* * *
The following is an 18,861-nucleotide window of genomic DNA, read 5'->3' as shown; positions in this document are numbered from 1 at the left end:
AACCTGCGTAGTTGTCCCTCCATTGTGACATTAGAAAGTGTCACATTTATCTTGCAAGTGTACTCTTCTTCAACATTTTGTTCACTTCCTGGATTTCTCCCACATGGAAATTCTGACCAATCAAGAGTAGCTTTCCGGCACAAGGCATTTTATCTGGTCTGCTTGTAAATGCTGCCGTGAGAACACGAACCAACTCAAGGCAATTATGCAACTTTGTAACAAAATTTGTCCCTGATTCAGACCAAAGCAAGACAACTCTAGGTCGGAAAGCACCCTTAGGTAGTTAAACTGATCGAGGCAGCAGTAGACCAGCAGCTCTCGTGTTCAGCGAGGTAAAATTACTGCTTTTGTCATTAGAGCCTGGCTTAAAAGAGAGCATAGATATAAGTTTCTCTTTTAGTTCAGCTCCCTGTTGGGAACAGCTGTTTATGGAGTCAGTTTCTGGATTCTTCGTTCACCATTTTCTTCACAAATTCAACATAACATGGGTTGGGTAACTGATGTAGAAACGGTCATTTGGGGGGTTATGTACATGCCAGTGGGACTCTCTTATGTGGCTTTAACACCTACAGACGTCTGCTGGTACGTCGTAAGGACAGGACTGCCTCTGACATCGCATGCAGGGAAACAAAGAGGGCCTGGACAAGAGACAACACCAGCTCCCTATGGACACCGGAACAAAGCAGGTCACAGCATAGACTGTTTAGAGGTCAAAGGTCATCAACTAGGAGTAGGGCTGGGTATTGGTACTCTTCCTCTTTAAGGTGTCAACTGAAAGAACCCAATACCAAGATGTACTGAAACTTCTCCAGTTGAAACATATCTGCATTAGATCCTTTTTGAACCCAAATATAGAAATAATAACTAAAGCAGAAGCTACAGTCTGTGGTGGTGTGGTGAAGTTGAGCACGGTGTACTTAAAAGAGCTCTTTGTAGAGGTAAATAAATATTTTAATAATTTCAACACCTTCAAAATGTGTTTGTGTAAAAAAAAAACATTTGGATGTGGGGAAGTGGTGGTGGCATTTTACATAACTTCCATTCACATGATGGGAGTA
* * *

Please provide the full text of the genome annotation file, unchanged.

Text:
The following is an 18,861-nucleotide window of genomic DNA, read 5'->3' as shown; positions in this document are numbered from 1 at the left end:
AACCTGCGTAGTTGTCCCTCCATTGTGACATTAGAAAGTGTCACATTTATCTTGCAAGTGTACTCTTCTTCAACATTTTGTTCACTTCCTGGATTTCTCCCACATGGAAATTCTGACCAATCAAGAGTAGCTTTCCGGCACAAGGCATTTTATCTGGTCTGCTTGTAAATGCTGCCGTGAGAACACGAACCAACTCAAGGCAATTATGCAACTTTGTAACAAAATTTGTCCCTGATTCAGACCAAAGCAAGACAACTCTAGGTCGGAAAGCACCCTTAGGTAGTTAAACTGATCGAGGCAGCAGTAGACCAGCAGCTCTCGTGTTCAGCGAGGTAAAATTACTGCTTTTGTCATTAGAGCCTGGCTTAAAAGAGAGCATAGATATAAGTTTCTCTTTTAGTTCAGCTCCCTGTTGGGAACAGCTGTTTATGGAGTCAGTTTCTGGATTCTTCGTTCACCATTTTCTTCACAAATTCAACATAACATGGGTTGGGTAACTGATGTAGAAACGGTCATTTGGGGGGTTATGTACATGCCAGTGGGACTCTCTTATGTGGCTTTAACACCTACAGACGTCTGCTGGTACGTCGTAAGGACAGGACTGCCTCTGACATCGCATGCAGGGAAACAAAGAGGGCCTGGACAAGAGACAACACCAGCTCCCTATGGACACCGGAACAAAGCAGGTCACAGCATAGACTGTTTAGAGGTCAAAGGTCATCAACTAGGAGTAGGGCTGGGTATTGGTACTCTTCCTCTTTAAGGTGTCAACTGAAAGAACCCAATACCAAGATGTACTGAAACTTCTCCAGTTGAAACATATCTGCATTAGATCCTTTTTGAACCCAAATATAGAAATAATAACTAAAGCAGAAGCTACAGTCTGTGGTGGTGTGGTGAAGTTGAGCACGGTGTACTTAAAAGAGCTCTTTGTAGAGGTAAATAAATATTTTAATAATTTCAACACCTTCAAAATGTGTTTGTGTAAAAAAAAAACATTTGGATGTGGGGAAGTGGTGGTGGCATTTTACATAACTTCCATTCACATGATGGGAGTA